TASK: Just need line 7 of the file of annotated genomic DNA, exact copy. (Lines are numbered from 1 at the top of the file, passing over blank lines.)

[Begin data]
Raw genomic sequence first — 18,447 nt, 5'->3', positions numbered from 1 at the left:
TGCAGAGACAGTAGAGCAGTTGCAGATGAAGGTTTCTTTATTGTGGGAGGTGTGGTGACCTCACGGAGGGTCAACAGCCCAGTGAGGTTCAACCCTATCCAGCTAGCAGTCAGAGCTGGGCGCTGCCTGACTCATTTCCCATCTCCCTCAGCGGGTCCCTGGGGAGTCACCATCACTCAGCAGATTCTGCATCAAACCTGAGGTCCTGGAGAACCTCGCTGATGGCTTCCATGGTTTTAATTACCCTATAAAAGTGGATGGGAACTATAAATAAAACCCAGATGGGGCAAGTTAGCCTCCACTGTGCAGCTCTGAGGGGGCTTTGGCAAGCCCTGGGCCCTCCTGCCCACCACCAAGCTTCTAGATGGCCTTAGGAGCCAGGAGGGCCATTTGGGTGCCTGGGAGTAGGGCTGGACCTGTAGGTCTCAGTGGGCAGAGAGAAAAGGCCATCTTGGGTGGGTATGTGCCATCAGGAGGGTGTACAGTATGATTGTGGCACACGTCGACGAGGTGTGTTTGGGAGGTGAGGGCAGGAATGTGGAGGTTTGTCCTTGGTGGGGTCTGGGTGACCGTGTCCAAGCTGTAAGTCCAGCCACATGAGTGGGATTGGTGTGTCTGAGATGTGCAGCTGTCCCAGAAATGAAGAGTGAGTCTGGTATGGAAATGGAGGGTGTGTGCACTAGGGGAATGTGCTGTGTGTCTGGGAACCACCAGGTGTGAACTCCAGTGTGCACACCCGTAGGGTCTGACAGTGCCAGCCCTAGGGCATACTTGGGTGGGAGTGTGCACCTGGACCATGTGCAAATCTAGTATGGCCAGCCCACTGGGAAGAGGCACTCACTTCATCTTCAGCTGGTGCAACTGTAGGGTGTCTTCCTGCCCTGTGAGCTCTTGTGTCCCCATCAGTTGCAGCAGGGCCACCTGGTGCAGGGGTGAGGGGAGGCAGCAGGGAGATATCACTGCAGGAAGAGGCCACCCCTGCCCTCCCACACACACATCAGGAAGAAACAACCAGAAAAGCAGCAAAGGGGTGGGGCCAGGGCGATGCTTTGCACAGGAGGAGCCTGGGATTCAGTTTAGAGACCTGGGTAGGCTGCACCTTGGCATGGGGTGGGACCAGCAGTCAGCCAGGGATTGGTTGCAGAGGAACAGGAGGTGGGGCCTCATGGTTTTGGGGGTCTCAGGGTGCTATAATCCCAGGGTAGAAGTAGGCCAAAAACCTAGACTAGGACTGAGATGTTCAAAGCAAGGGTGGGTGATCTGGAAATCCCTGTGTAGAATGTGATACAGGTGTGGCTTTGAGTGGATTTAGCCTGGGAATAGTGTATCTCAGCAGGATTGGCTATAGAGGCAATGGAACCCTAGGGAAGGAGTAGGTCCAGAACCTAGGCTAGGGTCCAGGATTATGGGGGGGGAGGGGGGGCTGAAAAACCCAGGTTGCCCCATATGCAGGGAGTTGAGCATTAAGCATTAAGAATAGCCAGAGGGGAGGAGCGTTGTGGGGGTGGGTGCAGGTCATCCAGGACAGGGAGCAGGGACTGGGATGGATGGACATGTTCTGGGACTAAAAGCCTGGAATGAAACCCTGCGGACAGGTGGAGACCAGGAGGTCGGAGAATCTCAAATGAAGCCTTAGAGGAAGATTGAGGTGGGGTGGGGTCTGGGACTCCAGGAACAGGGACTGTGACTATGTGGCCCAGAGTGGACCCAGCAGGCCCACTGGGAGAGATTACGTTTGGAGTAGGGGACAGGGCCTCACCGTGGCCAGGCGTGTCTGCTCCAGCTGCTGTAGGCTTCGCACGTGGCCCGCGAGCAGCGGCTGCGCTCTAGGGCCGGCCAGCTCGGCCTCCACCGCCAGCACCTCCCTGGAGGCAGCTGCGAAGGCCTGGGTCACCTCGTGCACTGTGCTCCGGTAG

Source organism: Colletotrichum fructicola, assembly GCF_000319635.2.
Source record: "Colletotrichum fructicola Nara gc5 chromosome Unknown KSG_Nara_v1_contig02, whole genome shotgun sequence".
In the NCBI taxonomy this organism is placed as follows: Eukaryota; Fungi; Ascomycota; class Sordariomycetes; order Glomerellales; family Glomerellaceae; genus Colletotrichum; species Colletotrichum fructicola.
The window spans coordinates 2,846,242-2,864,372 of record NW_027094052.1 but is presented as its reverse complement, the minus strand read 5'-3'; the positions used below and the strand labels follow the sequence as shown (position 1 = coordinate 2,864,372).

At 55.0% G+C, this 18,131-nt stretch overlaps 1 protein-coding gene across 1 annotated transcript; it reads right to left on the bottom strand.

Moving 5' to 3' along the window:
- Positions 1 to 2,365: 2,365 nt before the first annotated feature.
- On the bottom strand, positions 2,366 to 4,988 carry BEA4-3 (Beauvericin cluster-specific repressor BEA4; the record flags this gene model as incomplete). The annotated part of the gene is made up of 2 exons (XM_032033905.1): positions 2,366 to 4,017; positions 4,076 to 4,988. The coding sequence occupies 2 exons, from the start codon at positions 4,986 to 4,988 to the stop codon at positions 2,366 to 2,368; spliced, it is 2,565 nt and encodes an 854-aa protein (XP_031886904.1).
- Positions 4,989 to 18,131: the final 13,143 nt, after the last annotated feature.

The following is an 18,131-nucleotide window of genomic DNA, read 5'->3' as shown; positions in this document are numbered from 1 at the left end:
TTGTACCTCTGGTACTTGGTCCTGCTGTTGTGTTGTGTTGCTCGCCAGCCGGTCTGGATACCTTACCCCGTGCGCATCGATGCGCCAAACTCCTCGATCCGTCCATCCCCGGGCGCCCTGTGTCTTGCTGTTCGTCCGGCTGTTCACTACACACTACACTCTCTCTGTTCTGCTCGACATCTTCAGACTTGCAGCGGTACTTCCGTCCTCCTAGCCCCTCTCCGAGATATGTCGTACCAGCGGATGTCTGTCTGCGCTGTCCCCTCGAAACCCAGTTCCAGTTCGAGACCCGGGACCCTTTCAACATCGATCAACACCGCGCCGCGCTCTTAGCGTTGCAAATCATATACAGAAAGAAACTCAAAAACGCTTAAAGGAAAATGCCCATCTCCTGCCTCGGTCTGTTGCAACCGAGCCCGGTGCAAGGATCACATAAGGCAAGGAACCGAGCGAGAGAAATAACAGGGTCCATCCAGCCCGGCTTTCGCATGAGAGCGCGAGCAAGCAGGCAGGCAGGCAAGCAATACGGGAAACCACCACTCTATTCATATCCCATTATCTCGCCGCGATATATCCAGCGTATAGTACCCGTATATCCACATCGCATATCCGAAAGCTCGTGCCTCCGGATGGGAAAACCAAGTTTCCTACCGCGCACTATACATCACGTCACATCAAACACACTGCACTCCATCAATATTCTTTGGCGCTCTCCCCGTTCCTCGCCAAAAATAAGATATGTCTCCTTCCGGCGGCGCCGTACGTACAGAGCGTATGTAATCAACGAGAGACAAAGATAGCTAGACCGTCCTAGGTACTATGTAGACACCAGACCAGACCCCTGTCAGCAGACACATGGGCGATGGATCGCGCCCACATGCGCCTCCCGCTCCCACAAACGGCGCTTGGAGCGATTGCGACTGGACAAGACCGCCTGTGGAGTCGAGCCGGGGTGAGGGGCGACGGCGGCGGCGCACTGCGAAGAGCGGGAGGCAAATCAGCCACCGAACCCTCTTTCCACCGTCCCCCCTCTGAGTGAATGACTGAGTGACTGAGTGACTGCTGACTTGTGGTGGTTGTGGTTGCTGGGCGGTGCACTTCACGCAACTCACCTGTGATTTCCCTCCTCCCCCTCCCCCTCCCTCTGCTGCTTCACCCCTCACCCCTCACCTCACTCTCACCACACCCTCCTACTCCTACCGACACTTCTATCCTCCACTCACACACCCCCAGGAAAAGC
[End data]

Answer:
At 55.0% G+C, this 18,131-nt stretch overlaps 1 protein-coding gene across 1 annotated transcript; it reads right to left on the bottom strand.